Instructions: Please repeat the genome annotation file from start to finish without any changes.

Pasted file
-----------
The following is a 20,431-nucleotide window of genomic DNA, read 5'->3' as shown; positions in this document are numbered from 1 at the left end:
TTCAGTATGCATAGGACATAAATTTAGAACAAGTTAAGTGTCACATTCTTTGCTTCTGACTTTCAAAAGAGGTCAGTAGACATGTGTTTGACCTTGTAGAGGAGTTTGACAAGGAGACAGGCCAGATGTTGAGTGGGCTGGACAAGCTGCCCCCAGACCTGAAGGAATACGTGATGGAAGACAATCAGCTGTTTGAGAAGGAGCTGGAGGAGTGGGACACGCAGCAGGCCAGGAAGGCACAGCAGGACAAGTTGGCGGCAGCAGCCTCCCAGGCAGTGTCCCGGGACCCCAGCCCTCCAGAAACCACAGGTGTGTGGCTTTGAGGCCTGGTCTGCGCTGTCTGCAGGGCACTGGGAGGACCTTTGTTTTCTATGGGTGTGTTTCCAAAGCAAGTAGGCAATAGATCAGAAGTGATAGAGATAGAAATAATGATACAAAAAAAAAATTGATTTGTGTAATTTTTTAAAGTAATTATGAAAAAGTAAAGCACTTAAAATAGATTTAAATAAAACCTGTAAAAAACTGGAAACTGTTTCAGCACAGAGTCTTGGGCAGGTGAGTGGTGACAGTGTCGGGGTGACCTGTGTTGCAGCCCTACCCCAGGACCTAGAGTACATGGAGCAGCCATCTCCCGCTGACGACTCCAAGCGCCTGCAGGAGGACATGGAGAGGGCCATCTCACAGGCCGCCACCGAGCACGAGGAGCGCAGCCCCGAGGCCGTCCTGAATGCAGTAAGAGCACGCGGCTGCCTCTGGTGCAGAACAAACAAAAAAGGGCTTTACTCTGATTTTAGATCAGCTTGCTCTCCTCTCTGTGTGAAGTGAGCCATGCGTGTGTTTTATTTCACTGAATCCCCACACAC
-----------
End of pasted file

The following is a 20,431-nucleotide window of genomic DNA, read 5'->3' as shown; positions in this document are numbered from 1 at the left end:
TTCAGTATGCATAGGACATAAATTTAGAACAAGTTAAGTGTCACATTCTTTGCTTCTGACTTTCAAAAGAGGTCAGTAGACATGTGTTTGACCTTGTAGAGGAGTTTGACAAGGAGACAGGCCAGATGTTGAGTGGGCTGGACAAGCTGCCCCCAGACCTGAAGGAATACGTGATGGAAGACAATCAGCTGTTTGAGAAGGAGCTGGAGGAGTGGGACACGCAGCAGGCCAGGAAGGCACAGCAGGACAAGTTGGCGGCAGCAGCCTCCCAGGCAGTGTCCCGGGACCCCAGCCCTCCAGAAACCACAGGTGTGTGGCTTTGAGGCCTGGTCTGCGCTGTCTGCAGGGCACTGGGAGGACCTTTGTTTTCTATGGGTGTGTTTCCAAAGCAAGTAGGCAATAGATCAGAAGTGATAGAGATAGAAATAATGATACAAAAAAAAAATTGATTTGTGTAATTTTTTAAAGTAATTATGAAAAAGTAAAGCACTTAAAATAGATTTAAATAAAACCTGTAAAAAACTGGAAACTGTTTCAGCACAGAGTCTTGGGCAGGTGAGTGGTGACAGTGTCGGGGTGACCTGTGTTGCAGCCCTACCCCAGGACCTAGAGTACATGGAGCAGCCATCTCCCGCTGACGACTCCAAGCGCCTGCAGGAGGACATGGAGAGGGCCATCTCACAGGCCGCCACCGAGCACGAGGAGCGCAGCCCCGAGGCCGTCCTGAATGCAGTAAGAGCACGCGGCTGCCTCTGGTGCAGAACAAACAAAAAAGGGCTTTACTCTGATTTTAGATCAGCTTGCTCTCCTCTCTGTGTGAAGTGAGCCATGCGTGTGTTTTATTTCACTGAATCCCCACACAC